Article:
A thrill to see this musical start its theatrical journey


Without Sondheim, Broadway wouldn’t have had a musical theater bar that tackles suicide, but the push for emotional depth (in a form that’s supposed to be superficial) puts Travelers in the company of successful contemporary musicals such as Next to normal and Dear Evan Hansen, who both face suicide in different ways.

Composer Loclan McKenzie-Spencer and lyricist Andrew Strano have created a sensitive and flawless exploration of the subject, distinguished by the genuine sympathy and psychological realism of the characters, which give the impression of being pulled out of life.

When avant-garde artist Katie (Bianca Baykara) returns from New York to Wagga Wagga, it’s quite an adjustment to be back with her embarrassing father (John Wood), queer aunt Ginny (Penny Larkins) and his brother Matt (Daniel Cosgrove) – single daddy of Verity (Bek Schilling), a smart 11-year-old boy obsessed with space exploration.

Unknown to everyone, Matt is hopelessly depressed since his wife’s death, and the optimistic reunion turns into grief when he commits suicide, leaving the family to struggle to cope.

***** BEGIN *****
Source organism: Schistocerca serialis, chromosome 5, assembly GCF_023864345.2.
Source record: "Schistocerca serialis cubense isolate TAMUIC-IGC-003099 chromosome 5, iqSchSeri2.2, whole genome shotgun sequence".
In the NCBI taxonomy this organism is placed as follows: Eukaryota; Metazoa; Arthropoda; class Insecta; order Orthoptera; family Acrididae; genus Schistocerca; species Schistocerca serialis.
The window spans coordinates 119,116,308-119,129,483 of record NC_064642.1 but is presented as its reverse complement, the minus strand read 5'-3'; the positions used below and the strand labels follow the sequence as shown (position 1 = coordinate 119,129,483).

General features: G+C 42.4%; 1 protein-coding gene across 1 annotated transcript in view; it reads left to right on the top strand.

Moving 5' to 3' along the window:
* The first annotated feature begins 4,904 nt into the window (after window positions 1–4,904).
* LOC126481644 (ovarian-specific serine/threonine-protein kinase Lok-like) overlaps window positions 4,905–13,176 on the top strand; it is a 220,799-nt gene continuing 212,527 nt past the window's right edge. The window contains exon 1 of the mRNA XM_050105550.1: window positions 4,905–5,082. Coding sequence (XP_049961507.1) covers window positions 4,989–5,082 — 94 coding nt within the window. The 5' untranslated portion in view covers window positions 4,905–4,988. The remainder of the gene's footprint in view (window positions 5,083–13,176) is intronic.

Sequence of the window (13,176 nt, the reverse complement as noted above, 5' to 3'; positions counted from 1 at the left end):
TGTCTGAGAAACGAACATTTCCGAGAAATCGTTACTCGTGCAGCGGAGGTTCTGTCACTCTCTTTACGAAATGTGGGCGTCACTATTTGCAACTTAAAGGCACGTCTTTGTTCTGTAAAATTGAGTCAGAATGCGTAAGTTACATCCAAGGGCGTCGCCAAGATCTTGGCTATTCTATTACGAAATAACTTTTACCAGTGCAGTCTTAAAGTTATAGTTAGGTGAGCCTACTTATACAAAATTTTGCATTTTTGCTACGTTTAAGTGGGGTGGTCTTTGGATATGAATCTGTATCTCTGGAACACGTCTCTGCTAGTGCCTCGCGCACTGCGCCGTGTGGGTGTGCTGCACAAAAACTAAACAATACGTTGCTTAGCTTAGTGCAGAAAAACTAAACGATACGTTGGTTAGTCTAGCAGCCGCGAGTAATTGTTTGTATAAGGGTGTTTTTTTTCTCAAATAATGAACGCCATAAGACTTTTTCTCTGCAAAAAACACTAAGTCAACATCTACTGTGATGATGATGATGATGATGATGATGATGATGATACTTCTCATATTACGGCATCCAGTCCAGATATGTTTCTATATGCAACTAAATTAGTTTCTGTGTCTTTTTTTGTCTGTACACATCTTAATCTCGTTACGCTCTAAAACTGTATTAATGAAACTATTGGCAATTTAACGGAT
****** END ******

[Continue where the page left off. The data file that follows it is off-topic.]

The sentiment is largely held at bay by affectionate humor, the delicate use of dramatic irony, and the intimacy with which family relationships are sketched. The emotional trajectory of the piece is thoughtful and precise, and if anything, the main challenge from there will be pruning off an overabundance of viable material without losing any of the vibrancy and nuance of the show.

Musically, he could use one or two other hummable numbers, some of Wagga’s nostalgic references could happily be cut off, and given the pocket rocket of a role, a Verity solo at the top of the second half may be warranted.

Yet the talent behind this poignant musical is undeniable and with Tim Minchin and Eddie Perfect now writing musicals for Broadway and the West End, the path from Australian musical theater to the world stage is here to be trodden.

As for Travelers, its take-off will largely depend on the money, so let’s hope it will be there. Sondheim, after all, has kept his sharpest lyrics for the part of artistic creation that involves its funding.

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